Katie: I brought the idea to my principal and fellow District Planning Team members two years ago. It is based on the philosophy that educating students involves more than the dispensing of academic knowledge. Unfortunately, we live in an incentive-based, self-centered world, and I was growing disheartened by the feeling that many of our students were no longer being given the knowledge and encouragement to combat that darkness.
Knowing that kids are visual learners and that they benefit from explicit instruction on behavioral and social concepts, I came up with the idea of using dedicated classroom time to discuss positive character traits and brainstorm ways of expressing compassion through simple unrewarded and unrecognized actions. At designated times throughout the year, our students were encouraged to Do One Thing to make their home, classroom, school, community or world a little better, and they were asked to carry out these small actions without expectation of reward or praise. Students were then asked to anonymously write out a brief description of their love-in-action on a colorful circle (dot) of construction paper. We then hung these dots on a designated D.O.T. Wall in the school.
It is amazing to watch the colored dots take over the length of a hallway over the course of a school year. It restores my faith in humanity to read some of the dots that have been scrawled in our children’s own writing. Slowly but surely, the culture of Eagle View is showing a turn of tides; our kids are beginning to understand words like “generous,” “sympathetic,” “compassionate” and “responsible.”
MFF: How do you think you’ll use your $25,000 Award?
Katie: My husband and I can afford to be more generous to the local charities that directly impact the lives of our students. I will be using 10% of my Award money to donate items to the food banks that service the Somerset area; to purchase winter coats, gloves and hats for organizations that distribute them to school-aged children; and to give blankets, pillows, and travel suitcases to local foster kids. After my tithing, I plan on making some practical purchases for my classroom to beef up my student library and to kick-start some sort of (yet-to-be-determined) parent engagement initiative.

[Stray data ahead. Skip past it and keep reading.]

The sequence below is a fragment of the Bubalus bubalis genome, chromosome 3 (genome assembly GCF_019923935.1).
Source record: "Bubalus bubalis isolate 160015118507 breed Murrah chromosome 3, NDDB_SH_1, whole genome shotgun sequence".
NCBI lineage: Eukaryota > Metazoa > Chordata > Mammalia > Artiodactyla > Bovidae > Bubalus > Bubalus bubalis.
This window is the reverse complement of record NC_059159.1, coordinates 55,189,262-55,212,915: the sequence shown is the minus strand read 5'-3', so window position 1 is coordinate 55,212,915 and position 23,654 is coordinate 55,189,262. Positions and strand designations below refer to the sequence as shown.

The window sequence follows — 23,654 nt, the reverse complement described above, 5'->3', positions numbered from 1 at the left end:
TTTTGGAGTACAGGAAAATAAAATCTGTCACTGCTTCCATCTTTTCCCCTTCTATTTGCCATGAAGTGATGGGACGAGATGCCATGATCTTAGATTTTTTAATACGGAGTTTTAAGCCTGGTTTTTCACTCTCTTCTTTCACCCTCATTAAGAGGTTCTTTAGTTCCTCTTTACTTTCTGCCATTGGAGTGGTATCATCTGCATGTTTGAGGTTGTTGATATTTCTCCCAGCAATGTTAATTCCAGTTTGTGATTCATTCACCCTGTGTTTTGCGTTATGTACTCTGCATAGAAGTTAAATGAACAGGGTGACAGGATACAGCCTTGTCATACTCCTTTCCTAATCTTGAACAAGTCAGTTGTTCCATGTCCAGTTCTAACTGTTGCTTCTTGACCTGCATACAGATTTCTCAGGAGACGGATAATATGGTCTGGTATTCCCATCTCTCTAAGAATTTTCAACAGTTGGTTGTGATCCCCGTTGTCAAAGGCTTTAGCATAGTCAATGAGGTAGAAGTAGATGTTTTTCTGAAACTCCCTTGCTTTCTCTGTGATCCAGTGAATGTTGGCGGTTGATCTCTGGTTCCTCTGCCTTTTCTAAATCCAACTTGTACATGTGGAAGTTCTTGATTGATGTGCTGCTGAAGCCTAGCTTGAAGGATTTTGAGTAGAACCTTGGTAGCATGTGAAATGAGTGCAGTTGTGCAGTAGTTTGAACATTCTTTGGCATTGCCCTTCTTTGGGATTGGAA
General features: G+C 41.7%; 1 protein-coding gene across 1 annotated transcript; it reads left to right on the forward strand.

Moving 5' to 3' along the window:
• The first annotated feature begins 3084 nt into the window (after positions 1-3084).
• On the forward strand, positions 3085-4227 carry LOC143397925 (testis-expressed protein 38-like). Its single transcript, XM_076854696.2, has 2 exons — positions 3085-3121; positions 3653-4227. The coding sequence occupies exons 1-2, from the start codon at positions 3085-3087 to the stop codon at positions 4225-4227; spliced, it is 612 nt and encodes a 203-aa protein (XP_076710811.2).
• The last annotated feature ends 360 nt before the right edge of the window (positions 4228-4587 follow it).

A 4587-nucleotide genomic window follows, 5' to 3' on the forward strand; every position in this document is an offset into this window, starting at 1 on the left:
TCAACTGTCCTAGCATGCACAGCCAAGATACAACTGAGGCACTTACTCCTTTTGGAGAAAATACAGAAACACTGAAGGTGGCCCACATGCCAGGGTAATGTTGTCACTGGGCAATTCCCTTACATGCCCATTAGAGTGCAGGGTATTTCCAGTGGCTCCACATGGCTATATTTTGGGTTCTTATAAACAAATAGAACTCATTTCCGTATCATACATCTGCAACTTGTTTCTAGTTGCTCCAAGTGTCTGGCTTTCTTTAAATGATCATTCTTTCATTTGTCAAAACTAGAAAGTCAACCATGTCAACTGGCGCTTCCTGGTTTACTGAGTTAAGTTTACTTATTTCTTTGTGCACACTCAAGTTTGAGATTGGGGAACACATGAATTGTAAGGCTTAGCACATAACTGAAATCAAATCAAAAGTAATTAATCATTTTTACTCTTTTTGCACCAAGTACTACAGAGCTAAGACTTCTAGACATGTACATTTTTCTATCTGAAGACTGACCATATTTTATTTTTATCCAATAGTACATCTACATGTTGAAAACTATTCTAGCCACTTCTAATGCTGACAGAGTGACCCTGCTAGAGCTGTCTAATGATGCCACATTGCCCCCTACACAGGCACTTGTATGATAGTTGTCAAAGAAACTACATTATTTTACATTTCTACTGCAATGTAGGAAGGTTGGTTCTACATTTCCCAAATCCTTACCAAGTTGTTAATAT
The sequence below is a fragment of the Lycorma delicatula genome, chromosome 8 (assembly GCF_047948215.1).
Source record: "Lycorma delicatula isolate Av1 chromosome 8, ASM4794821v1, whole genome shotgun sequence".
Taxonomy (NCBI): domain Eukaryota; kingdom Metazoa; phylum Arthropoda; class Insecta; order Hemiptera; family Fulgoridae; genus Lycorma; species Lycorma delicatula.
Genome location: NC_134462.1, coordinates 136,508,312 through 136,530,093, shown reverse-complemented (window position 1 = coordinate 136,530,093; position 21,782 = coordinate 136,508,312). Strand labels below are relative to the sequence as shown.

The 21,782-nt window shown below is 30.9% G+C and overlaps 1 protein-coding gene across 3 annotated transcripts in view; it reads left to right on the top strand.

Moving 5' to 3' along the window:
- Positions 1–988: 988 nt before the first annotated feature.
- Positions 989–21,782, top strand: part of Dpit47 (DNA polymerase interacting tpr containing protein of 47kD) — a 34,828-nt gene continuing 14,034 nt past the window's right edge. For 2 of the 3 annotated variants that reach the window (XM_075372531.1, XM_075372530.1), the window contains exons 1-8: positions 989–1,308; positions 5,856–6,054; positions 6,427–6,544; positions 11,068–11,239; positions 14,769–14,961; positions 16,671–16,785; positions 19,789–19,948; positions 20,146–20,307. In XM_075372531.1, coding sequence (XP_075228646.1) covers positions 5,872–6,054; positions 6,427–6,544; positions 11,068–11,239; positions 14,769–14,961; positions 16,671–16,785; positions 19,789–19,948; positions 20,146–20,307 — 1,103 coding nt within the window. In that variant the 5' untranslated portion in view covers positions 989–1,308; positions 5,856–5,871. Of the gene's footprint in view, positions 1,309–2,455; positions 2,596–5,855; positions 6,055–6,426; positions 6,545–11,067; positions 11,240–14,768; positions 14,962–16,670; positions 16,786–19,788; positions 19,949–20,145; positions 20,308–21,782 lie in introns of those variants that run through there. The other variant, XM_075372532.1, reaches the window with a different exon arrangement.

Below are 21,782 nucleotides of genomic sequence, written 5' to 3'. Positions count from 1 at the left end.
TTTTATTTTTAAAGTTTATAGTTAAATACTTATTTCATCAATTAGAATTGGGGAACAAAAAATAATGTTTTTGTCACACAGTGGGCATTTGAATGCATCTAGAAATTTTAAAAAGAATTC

With whatever money is left, I’d like to say that I plan on being the picture of responsibility by putting a dent in our home mortgage … but I think I am going to use it instead to take my little family on our first-ever vacation! Both my husband (a fellow teacher) and I grew up in poverty, and we have spent the first 11 years of our marriage being fiscally conservative, paying off our school loans and living within the means of our joint teaching salaries. We have been able to give our three kids, Lennon, Van, and Rosalita, a comfortable life, but we’ve never been able to give them much more than season passes to the local amusement park and day trips to the various engaging sites that nearby Pittsburgh has to offer. With the Milken Award, I am thrilled to be able to give them a first-in-our-lifetime true vacation as a repayment for all of the family time they have willingly sacrificed so that their parents can fully engage in their vocations as educators.
MFF: How do you define “success” for yourself, and for your students?
Katie: Good, better, best. Never let it rest … until your “good” becomes your “better” and your “better” becomes your “best.”
That is my personal motto (I actually quoted it in my teaching interview at my district 11 years ago!), and it is the philosophy that I strive to instill in my students. Not every kid is destined for straight A’s, but every single student is capable of continually getting better until they reach “their personal best.” Plain and simple, that is my definition of success.